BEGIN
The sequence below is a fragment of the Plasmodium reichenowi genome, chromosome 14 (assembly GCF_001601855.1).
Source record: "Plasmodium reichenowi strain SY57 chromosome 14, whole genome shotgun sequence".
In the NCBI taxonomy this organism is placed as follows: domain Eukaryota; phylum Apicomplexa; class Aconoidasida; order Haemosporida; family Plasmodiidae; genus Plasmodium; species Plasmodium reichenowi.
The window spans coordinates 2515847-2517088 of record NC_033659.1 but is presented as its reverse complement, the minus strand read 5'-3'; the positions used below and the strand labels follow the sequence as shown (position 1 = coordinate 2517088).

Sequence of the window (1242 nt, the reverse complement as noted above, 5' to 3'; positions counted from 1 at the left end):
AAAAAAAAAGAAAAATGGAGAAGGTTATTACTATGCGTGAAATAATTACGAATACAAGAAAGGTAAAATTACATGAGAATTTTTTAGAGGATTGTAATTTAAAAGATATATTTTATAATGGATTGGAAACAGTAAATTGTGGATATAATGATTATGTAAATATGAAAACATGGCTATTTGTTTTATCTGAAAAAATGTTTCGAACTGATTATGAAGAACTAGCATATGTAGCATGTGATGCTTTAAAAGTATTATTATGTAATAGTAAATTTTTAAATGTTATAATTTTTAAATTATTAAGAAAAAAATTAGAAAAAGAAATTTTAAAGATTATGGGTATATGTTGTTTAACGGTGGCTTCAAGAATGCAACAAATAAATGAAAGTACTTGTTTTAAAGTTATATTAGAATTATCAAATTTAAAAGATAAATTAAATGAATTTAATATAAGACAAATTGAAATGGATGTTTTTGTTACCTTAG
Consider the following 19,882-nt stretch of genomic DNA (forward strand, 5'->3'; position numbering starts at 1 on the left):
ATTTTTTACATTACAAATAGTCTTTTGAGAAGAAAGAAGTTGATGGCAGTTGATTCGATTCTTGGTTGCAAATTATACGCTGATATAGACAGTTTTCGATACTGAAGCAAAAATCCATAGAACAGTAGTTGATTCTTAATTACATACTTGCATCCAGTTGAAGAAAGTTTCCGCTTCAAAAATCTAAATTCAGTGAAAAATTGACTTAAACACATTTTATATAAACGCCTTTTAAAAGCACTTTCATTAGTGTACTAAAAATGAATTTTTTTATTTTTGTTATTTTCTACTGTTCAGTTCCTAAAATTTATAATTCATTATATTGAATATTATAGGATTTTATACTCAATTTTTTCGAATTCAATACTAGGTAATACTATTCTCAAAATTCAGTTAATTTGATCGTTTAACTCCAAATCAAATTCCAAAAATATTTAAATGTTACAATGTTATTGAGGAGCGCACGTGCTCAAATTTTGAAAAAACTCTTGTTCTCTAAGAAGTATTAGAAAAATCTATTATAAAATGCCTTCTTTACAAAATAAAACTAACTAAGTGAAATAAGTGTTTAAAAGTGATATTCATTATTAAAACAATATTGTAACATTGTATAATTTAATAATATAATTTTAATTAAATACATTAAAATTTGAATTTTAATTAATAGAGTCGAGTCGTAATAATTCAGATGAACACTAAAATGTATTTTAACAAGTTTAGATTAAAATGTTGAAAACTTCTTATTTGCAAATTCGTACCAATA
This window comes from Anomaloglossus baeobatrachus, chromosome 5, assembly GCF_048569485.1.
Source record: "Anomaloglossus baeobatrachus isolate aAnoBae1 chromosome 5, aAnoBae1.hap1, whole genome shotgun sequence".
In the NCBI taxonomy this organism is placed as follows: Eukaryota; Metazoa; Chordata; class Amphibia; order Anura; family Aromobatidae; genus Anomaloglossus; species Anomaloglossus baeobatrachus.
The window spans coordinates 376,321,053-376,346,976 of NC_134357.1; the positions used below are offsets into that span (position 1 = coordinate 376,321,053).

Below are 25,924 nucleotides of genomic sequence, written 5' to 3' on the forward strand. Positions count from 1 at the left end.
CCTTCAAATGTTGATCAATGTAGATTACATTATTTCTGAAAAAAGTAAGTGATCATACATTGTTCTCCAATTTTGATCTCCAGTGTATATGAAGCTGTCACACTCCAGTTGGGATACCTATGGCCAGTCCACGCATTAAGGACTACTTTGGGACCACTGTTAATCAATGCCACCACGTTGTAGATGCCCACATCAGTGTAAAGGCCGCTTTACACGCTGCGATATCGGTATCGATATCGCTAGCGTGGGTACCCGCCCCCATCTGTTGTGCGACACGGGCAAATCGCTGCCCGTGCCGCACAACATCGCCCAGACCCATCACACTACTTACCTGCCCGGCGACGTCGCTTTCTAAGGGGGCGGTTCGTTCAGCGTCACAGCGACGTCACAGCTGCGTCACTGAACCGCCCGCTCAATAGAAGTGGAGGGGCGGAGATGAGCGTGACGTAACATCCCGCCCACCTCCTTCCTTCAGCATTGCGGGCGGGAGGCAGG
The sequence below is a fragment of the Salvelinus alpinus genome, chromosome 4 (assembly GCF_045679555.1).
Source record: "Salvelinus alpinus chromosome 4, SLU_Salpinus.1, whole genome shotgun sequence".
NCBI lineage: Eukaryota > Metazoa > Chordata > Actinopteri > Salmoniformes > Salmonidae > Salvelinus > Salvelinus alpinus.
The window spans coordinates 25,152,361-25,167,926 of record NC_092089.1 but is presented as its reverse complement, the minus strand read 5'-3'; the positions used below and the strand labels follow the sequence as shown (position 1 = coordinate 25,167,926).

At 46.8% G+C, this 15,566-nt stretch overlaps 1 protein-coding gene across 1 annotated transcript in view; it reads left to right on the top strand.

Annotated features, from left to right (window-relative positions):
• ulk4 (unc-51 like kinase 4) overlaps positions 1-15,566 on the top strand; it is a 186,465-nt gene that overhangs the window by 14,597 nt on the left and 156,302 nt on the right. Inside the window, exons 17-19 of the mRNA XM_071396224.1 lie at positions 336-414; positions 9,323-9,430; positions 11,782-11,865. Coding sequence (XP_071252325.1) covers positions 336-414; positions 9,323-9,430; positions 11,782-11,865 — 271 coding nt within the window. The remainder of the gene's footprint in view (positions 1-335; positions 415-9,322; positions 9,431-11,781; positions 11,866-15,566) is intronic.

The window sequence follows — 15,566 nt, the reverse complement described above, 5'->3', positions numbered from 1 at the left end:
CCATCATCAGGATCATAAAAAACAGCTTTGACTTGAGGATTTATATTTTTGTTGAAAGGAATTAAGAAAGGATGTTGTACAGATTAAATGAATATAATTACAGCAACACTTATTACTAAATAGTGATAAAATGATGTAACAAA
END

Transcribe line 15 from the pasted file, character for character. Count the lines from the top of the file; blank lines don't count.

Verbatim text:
The sequence below is a fragment of the Salvelinus alpinus genome, chromosome 4 (assembly GCF_045679555.1).